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No arm-twisting: John Kerry says corporations back plan to cut CO2

  • ASSOCIATED PRESS
                                John Kerry, United States Special Presidential Envoy for Climate, speaks at an event about the “Global Methane Pledge” at the COP26 U.N. Climate Summit, on Tuesday.

    ASSOCIATED PRESS

    John Kerry, United States Special Presidential Envoy for Climate, speaks at an event about the “Global Methane Pledge” at the COP26 U.N. Climate Summit, on Tuesday.

GENEVA >> A new project trumpeted by U.S. President Joe Biden in which companies underpin development of low-carbon technologies through their buying power amounts to a “big transformation,” U.S. climate envoy John Kerry said today.

The “First Movers Coalition,” spearheaded by the U.S. government and the World Economic Forum, aims to help meet an increasingly difficult target laid out in the 2015 Paris climate accord to limit global warming to 1.5 degrees Celsius. So far, almost three dozen global companies in many sectors have committed to changing their purchasing practices to favor development of zero-emission technologies by 2030.

The idea is to jumpstart budding or not-yet-existent technologies that can reduce how much CO2 is spewed into the atmosphere by leveraging the market — specifically the purchasing power of the companies — to encourage their suppliers to clean up, so they can too. Biden spoke of the project as the U.N.-backed climate conference in Glasgow known as COP26 got under way.

“This is a big transformation. It’s a big deal,” Kerry told many corporate leaders behind the project in Glasgow today. “Everybody I’ve talked to when they learn about it, they say: ‘Wow, that makes sense. That’s great.’ And all of you understood that instinctively, and without an arm-twisting.”

Designers of the project say half of the emissions reduction projected between now and 2030 will stem from innovations — like capturing carbon out of the air — that aren’t operating at a large scale. Pushing suppliers of the large companies to cut CO2 will help create bigger markets and ultimately lower costs, the thinking goes.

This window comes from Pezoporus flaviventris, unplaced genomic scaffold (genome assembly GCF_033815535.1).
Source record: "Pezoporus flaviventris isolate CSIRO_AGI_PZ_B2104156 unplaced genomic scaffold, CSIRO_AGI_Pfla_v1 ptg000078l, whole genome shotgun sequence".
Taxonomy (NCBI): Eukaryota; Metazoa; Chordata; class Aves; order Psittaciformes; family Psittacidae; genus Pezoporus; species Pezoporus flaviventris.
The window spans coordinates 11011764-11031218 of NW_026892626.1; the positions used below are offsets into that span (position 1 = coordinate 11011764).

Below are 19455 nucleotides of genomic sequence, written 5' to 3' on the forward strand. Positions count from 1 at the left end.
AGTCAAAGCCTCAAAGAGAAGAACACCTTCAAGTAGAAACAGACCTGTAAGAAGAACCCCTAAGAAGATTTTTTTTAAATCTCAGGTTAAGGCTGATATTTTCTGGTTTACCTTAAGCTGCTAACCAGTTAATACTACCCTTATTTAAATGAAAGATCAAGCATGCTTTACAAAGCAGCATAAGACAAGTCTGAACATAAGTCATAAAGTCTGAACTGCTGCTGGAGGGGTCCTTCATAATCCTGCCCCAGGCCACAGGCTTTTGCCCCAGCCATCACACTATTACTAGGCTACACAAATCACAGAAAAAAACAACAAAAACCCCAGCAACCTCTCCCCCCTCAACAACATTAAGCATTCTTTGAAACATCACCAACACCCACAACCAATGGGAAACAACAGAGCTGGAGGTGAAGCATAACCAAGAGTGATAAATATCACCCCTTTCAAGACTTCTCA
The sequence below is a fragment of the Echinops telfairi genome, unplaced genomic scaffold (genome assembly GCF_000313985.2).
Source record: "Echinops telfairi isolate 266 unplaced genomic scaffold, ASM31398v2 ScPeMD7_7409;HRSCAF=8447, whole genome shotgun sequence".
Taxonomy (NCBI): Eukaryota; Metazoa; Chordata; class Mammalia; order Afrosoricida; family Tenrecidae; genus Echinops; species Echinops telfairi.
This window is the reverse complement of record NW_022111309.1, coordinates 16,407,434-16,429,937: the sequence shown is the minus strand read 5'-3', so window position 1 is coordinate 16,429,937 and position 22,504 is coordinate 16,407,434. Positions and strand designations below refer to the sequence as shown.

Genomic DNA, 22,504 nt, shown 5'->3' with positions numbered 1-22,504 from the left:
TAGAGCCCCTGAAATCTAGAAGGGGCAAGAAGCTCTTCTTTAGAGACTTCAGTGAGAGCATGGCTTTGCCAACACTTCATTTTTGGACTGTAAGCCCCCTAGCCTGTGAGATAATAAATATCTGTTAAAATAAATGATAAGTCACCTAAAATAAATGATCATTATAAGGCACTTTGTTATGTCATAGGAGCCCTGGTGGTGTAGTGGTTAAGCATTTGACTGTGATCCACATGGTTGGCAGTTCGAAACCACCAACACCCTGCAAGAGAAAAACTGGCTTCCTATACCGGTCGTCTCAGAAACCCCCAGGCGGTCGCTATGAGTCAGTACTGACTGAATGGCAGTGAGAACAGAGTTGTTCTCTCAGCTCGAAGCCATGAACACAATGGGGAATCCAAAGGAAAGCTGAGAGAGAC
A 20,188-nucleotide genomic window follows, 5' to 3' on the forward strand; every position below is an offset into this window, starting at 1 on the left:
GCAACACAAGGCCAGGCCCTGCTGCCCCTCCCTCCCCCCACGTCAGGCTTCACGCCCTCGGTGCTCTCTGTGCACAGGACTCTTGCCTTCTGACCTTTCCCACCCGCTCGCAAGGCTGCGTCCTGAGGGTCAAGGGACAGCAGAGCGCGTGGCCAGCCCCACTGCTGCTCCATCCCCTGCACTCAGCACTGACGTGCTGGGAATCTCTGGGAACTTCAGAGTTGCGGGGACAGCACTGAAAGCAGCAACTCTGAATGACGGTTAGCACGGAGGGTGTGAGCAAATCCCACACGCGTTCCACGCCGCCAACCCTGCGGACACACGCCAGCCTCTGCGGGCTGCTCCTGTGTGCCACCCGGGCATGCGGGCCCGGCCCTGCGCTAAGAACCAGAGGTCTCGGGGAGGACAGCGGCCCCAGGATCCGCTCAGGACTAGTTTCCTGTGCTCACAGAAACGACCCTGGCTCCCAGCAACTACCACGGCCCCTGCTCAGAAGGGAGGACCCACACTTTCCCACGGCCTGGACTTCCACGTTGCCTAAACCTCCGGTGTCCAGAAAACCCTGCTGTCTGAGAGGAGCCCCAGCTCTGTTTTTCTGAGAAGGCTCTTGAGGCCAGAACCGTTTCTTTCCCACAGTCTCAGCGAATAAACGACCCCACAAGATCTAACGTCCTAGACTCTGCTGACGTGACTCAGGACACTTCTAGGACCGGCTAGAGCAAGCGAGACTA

“If we don’t get enough reduction somewhere in the 45% range over the next 10 years, we are blowing by 1.5 degrees — and that’s a hard target,” Kerry said, crediting the private sector for leading “in a way that even some governments are not.”

A first phase focuses on aviation, shipping, steel and trucking, and three more industries — aluminum, cement and chemicals — are to come on board later. The seven industries account for about one-third of total global carbon emissions, WEF says.

“Volvo says we’re going to buy X% — 10% of our vehicles are going to be made with green steel,” Kerry said. “And so, all of a sudden, people making green steel know, ‘Hey, there’s somebody out there waiting to buy this.’”

But even participant companies aren’t revolutionizing their plans just yet, committing to make the changes in at least one of their purchasing areas — so not necessarily company-wide.

Questions also remain about both the metrics and monitoring, which could amount to attempted “greenwashing” if firms try to quietly wriggle out of their commitments.

“We are going to have very strict metrics and strict follow-up on this,” said Borge Brende, president of the Geneva-based WEF, which is best known for organizing the annual conference of government and corporate leaders in Davos, Switzerland.

“Rest assured: we’re on it,” he said in a phone interview.

He said the initiative is no substitute for government regulation to help curb global warming, which will still be needed, and putting pressure on suppliers could lead the companies to face higher prices. The idea builds on commitments in the finance sector already, exemplified through carbon-reduction strategies at investment companies like Blackrock and Carlyle, Brende said.

The coalition hopes to broaden that effort in finance to many more sectors. U.S.-based companies including Amazon, Apple, Boeing and Delta airlines are taking part, as are European plane maker Airbus, Germany’s Deutsche Post, Swedish energy company Vattenfall and India’s Dalmia Cement.

“This means that they will be pretty tough — even the hard-to-abate sectors — in the years to come,” Brende said, referring to sectors in which cutting carbon is especially difficult. “And if you want to sell to these companies, you have to reduce your carbon footprint. And I’m pretty sure that that signal will be received — and it will lead to new technology breakthroughs.”

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